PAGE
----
GSGA Approves Budget for Probationed Emory Pipeline

The second legislature of the Graduate Student Government Association (GSGA) convened Monday evening to approve a budget for Emory Pipeline, fund an Emory International Coffee Hour and welcome three new legislators.

GSGA voted unanimously to allocate a $1,000 budget to Emory Pipeline, an organization that has been on probation since Spring 2017 for violating the requirements necessary to be considered a Graduate-Wide Organization (GWO).

Emory Pipeline is a “multi-tiered, interdisciplinary mentorship and health science education program connecting South Atlanta School of Health and Medical Science students with Emory University undergraduate, graduate, public health and medical students,” according to its website.

In order to receive GWO status from GSGA, an organization must show a “Graduate-Wide Benefit” through its mission and practices, “include representation from half plus one (five of eight) graduate divisions,” ensure that “members from any one graduate division may not compromise equal to or greater than 50 percent of the membership of the GWO” and agree to undergo an annual charter and monetary review, according to the GSGA chartering bylaws.

Emory Pipeline was previously placed on probation for having more than 50 percent of its graduate membership come from Emory School of Medicine students and for failing to have representation from five of the eight graduate schools. Emory Pipeline currently has members from the Emory School of Medicine, Rollins School of Public Health, Laney Graduate School and the Emory University School of Law.

Emory Pipeline President Aditya Rali (14C, 18M) said that Emory School of Medicine students currently comprise 44 percent of graduate membership within the organization, but that there are still only four graduate divisions represented despite advertising efforts.

“We advertise to everyone … [but] we’re a School of Medicine-based organization,” Rali said. “All the events happen there, so obviously we have a huge presence. We’re there every Wednesday for three hours with these high school kids, so everybody there knows about it. Even though we advertise, people in the [Goizueta] Business School, people in the [Emory University School of Law] don’t know much about it.”

A previous misunderstanding about a federal grant also prevented GSGA from funding the organization.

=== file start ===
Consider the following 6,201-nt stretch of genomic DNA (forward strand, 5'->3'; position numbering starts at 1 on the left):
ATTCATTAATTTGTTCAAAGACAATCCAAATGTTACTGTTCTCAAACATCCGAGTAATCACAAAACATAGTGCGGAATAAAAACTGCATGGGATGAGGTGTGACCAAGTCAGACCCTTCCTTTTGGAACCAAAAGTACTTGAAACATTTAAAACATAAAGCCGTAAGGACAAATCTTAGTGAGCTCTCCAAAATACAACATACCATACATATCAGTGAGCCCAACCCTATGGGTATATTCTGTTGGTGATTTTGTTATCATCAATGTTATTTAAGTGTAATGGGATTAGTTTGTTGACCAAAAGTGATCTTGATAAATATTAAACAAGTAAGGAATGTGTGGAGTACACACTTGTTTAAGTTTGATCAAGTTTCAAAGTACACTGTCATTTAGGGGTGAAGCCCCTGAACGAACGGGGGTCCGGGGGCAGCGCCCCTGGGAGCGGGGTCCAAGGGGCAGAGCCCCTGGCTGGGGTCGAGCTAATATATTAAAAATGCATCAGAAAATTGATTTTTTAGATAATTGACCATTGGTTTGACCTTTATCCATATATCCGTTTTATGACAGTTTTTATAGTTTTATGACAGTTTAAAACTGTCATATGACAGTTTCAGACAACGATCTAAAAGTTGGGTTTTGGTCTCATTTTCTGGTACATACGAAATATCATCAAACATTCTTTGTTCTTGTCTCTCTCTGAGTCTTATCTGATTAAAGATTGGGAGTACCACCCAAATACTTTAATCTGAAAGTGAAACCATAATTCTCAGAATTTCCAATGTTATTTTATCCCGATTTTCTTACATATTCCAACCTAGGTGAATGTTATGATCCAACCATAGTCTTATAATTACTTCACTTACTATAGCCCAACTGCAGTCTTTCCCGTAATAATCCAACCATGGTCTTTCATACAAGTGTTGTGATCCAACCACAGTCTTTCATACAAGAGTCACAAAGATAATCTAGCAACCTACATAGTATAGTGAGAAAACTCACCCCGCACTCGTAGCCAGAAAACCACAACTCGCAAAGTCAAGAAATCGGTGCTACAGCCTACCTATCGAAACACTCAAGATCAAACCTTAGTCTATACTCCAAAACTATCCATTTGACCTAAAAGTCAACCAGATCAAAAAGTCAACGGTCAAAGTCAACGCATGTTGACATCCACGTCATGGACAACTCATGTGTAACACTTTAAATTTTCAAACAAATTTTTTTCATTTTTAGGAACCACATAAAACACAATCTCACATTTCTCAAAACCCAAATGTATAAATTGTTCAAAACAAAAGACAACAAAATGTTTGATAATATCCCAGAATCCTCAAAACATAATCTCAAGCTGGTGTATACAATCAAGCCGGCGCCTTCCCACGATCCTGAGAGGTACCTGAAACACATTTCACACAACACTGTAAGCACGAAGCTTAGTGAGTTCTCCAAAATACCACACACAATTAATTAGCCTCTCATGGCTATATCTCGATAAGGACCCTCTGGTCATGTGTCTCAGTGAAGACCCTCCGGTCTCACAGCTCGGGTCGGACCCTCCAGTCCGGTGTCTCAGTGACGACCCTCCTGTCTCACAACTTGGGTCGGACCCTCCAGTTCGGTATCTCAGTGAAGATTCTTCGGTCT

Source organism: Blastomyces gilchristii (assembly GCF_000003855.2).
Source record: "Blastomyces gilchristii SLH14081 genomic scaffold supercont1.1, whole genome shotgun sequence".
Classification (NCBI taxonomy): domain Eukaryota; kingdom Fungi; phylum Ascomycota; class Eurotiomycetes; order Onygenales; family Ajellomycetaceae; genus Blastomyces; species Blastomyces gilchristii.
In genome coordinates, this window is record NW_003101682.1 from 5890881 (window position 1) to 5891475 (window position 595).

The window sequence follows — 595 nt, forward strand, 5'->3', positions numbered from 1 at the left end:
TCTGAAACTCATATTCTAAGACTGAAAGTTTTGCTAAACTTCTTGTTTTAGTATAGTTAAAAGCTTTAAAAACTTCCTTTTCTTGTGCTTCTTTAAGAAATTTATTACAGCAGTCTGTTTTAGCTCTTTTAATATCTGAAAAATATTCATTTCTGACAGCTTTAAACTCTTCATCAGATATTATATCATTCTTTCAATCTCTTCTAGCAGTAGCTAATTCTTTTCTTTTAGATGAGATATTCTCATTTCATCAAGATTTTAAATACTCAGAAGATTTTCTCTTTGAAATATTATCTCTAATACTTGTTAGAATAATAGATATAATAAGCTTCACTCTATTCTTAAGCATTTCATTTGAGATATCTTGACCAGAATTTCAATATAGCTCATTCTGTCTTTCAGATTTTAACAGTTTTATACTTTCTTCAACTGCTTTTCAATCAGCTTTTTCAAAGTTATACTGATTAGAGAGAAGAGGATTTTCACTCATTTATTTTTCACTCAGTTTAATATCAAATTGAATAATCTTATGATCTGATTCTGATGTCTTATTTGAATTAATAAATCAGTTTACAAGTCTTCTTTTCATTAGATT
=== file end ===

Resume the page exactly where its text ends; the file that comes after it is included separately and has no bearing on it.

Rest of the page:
Emory Pipeline received a three-year grant of $1.8 million from the U.S. Department of Health and Human Services (HHS) in 2015 to fund the expenses for high school students, according to an October 2015 University-wide press release.

“The perception was that the [$1.8] million funded their organization, so there was less of a reason for us to give an additional $2,000 to fund the organization,” GSGA Chief of Staff Kyle Davis (18B) said.

Rali and GSGA Vice President of Finance Deepa Raju (18B) clarified that the money from the federal grant could only be used for the high school students within the program and not for any of the undergraduate or graduate students.

Rali sought funding from GSGA for the 40 graduate members in the organization, as its undergraduate expenses are covered by College Council (CC).

Raju noted that organizations on probation can receive a budget, but cannot receive funding, which would mean that in order to fund Emory Pipeline, the legislators would need to first lift the sanction.

Legislator Byron Wratee (18T) then moved to currently release $1,000 as a fall budget with a spring budget being released upon future review of the organization.

The motion carried unanimously.

Campus Minister Glenn Goldsmith sought $750 in funding from GSGA for an Emory International Coffee Hour, a hospitality event for international students that averages a weekly attendance of about 100 international students and scholars, according to the funding request.

“It’s basically a free lunch for international students every Friday, kind of the highlight of the week for a lot of students,” Goldsmith said. “It’s a great way for student government or different offices on campus to get some face time in front of that particular community on campus.”

GSGA moved unanimously to fund the $750 and will specify a date for the lunch at a later time.

GSGA also noted the presence of two new legislators, Jessica Anderson (20M) and Mary Coyle (18N, 18PH). New legislator Kaliana Chamberlin (17N, 18N) was welcomed but unable to attend.

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